Following a recent Marketing Land interview with Gary Illyes, it transpired that Google’s manual actions team has access to a system of link labels which are used to identify different attributes held by specific links.
The labels themselves provide a means of classifying various features of a link as used by the search engine to help determine how high a page will rank. In the interview, Gary mentioned three such classifications which included:
Apparently, there are several other categorizations which the manual actions team can look at – which helps them decide whether or not a particular link should be investigated further in cases where a manual action penalty may be given to a page.
Of course we say “page” because we have been led to believe that Google now treats links in a granular fashion – meaning a bad link should only affect a single page without incurring a sitewide penalty.
Apparently it is not the case that pages with spammy links are flagged up in real-time in order to alert the manual actions team. In fact, it seems that link labels are used only as reference points to help the team determine whether a webmaster’s actions should be looked into more deeply.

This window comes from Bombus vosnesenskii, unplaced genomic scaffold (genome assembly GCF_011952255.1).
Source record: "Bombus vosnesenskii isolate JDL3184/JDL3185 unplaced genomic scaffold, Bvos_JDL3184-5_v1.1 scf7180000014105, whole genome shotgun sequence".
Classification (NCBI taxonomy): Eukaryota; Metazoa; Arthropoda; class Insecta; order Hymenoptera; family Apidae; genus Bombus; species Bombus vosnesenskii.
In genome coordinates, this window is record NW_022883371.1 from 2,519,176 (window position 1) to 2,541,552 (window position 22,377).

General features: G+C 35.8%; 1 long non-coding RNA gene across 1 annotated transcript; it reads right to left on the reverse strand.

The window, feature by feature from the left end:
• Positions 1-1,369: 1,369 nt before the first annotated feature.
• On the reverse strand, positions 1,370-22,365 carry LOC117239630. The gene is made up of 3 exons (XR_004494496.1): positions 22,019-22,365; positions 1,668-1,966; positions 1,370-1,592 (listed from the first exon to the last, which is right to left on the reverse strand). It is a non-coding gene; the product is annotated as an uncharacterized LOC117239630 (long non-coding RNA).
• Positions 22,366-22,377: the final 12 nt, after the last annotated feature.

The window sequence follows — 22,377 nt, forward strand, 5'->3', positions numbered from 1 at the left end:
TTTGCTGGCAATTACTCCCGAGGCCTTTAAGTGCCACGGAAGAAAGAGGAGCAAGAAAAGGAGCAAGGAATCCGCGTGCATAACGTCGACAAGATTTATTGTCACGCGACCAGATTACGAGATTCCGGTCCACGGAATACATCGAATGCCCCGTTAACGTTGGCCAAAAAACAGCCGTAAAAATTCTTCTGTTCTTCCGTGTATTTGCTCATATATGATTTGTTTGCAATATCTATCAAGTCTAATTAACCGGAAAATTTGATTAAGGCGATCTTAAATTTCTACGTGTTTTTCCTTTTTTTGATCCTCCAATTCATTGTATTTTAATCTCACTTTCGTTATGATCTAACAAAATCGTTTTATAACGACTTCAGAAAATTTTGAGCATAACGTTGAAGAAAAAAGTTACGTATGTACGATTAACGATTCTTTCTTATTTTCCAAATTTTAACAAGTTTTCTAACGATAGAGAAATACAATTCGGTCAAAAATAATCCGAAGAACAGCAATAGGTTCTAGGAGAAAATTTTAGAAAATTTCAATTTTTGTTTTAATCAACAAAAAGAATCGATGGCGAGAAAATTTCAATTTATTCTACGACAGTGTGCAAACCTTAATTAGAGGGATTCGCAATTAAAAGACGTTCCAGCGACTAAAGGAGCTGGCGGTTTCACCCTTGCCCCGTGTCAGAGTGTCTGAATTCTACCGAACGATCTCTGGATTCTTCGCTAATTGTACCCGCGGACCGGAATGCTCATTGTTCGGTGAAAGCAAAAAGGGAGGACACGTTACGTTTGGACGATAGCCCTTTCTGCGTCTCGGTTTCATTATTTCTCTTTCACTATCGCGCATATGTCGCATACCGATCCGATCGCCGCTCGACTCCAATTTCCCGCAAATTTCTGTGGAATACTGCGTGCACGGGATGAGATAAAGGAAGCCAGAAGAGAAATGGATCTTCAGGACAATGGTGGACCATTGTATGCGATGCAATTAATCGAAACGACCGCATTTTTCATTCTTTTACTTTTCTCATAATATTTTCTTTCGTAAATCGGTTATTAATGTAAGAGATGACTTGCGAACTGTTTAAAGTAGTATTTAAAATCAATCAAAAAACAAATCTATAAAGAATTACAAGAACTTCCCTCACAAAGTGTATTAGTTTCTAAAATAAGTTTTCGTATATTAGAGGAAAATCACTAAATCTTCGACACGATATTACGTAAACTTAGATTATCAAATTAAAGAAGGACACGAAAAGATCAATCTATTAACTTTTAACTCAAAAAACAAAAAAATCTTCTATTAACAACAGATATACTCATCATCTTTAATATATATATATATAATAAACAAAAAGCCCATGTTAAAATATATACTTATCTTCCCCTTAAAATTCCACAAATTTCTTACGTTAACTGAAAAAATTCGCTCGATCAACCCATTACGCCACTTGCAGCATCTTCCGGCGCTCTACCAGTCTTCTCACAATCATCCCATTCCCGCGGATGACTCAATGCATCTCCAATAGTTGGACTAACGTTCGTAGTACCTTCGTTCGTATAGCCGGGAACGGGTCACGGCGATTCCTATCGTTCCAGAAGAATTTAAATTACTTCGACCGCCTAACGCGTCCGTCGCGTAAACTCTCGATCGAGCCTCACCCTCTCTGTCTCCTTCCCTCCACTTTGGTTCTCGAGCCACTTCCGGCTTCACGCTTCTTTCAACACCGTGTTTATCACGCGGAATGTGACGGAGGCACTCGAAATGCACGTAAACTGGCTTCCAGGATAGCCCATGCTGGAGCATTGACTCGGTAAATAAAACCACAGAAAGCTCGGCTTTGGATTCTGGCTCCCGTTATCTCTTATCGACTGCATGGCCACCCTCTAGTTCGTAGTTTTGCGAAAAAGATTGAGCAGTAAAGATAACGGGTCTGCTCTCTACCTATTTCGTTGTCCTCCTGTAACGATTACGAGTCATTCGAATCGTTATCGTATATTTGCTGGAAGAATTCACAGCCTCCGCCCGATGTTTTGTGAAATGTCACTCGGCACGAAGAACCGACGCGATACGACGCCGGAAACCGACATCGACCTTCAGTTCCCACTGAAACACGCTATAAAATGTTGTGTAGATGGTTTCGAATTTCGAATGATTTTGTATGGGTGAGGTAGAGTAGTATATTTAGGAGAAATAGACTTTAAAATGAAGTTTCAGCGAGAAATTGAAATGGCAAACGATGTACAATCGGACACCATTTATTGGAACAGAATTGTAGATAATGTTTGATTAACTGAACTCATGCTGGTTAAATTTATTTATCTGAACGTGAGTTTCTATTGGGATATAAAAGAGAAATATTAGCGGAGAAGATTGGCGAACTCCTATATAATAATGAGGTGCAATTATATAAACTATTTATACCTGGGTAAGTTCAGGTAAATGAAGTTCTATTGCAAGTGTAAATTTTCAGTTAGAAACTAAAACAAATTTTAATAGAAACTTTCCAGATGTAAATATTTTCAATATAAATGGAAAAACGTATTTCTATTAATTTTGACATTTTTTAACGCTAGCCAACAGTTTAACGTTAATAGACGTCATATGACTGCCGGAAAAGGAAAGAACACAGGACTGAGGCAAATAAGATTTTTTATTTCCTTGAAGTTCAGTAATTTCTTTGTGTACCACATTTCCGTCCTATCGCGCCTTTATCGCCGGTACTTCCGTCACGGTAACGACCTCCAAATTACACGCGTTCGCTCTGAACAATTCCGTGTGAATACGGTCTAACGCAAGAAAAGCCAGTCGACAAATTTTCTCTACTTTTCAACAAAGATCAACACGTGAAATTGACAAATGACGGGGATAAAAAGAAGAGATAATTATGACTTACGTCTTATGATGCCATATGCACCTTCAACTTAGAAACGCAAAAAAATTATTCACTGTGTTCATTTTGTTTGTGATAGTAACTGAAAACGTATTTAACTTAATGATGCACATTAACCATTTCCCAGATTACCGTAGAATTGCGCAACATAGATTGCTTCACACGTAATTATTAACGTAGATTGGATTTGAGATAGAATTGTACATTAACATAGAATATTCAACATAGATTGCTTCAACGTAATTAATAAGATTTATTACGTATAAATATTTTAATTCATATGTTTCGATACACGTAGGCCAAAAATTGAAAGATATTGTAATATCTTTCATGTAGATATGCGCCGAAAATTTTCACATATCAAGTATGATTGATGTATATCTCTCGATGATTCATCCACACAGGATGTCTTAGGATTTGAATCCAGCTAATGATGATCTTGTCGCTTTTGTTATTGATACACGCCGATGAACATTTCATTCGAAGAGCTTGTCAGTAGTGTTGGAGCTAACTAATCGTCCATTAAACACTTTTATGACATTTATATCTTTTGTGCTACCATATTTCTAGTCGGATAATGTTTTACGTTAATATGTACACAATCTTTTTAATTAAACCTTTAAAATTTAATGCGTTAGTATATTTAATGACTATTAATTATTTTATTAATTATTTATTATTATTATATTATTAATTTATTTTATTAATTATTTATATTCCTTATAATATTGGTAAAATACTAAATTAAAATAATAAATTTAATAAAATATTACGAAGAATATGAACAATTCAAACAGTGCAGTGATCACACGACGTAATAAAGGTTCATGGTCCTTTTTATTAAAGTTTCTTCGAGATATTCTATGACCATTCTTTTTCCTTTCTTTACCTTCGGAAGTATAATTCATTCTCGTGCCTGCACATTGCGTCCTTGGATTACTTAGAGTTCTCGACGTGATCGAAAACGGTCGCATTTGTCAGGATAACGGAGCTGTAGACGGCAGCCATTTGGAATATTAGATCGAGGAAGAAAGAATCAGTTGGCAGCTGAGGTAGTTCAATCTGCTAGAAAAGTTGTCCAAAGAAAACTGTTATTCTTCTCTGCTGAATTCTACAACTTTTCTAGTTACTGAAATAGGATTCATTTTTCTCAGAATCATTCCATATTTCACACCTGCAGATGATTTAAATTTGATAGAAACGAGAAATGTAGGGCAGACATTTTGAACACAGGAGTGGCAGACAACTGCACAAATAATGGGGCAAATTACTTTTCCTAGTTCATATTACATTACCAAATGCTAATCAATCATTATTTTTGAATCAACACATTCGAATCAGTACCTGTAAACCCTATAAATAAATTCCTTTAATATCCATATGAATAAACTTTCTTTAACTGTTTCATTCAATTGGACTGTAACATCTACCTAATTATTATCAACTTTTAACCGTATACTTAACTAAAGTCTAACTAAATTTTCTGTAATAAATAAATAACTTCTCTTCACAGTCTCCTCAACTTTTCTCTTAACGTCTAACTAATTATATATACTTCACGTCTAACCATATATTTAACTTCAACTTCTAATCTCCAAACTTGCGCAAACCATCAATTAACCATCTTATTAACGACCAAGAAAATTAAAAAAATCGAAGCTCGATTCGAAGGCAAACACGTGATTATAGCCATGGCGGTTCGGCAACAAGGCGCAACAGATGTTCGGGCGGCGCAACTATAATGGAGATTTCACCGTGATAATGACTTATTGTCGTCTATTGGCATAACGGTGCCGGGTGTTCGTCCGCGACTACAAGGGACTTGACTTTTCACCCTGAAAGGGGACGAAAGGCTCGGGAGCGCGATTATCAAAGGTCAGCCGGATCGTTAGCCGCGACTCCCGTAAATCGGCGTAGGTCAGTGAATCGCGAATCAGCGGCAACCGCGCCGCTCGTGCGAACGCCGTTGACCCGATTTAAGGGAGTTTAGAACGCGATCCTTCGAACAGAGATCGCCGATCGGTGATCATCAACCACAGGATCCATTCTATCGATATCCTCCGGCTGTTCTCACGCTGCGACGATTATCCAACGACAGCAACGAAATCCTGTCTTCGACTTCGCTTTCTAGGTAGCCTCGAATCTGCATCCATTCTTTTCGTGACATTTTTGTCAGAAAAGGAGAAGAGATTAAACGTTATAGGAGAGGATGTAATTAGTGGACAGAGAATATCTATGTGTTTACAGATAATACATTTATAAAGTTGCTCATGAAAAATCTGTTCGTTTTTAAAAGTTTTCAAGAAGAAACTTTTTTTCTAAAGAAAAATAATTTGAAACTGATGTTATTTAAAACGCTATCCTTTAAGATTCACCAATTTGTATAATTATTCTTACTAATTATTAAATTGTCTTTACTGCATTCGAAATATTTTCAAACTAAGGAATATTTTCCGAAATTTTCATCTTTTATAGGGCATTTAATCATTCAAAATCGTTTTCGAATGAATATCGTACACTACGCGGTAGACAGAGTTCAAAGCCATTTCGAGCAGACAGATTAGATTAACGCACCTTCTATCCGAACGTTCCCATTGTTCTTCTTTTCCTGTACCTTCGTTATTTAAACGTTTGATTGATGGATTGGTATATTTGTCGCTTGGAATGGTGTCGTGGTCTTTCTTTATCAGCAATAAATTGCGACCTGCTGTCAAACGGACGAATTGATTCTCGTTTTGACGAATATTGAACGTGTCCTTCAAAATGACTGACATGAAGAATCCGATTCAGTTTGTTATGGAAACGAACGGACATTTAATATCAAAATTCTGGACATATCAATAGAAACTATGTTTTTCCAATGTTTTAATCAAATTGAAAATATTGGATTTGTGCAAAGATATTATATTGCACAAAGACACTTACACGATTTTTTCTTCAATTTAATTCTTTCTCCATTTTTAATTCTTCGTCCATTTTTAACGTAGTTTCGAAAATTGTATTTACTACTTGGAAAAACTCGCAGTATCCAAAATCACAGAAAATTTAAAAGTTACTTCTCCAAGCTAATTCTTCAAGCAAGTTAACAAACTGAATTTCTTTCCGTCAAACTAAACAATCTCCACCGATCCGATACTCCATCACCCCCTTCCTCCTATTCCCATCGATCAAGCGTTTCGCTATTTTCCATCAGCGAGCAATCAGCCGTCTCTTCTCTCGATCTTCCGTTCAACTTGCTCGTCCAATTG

When specifically asked if it was possible that the link labelling system automatically flags up a page which has been devalued by Penguin, Gary had the following to say:
“I don’t work much with the manual actions team, but to the best of my knowledge, there is no flag that said that they have; they can look at the labels on the links a site gets. Basically, we have tons of link labels; for example, it’s a footer link, basically, that has a lot lower value than an in-content link. Then another label would be a Penguin real-time label. If they see that most of the links are Penguin real-time labelled, then they might actually take a deeper look and see what the content owner is trying to do.”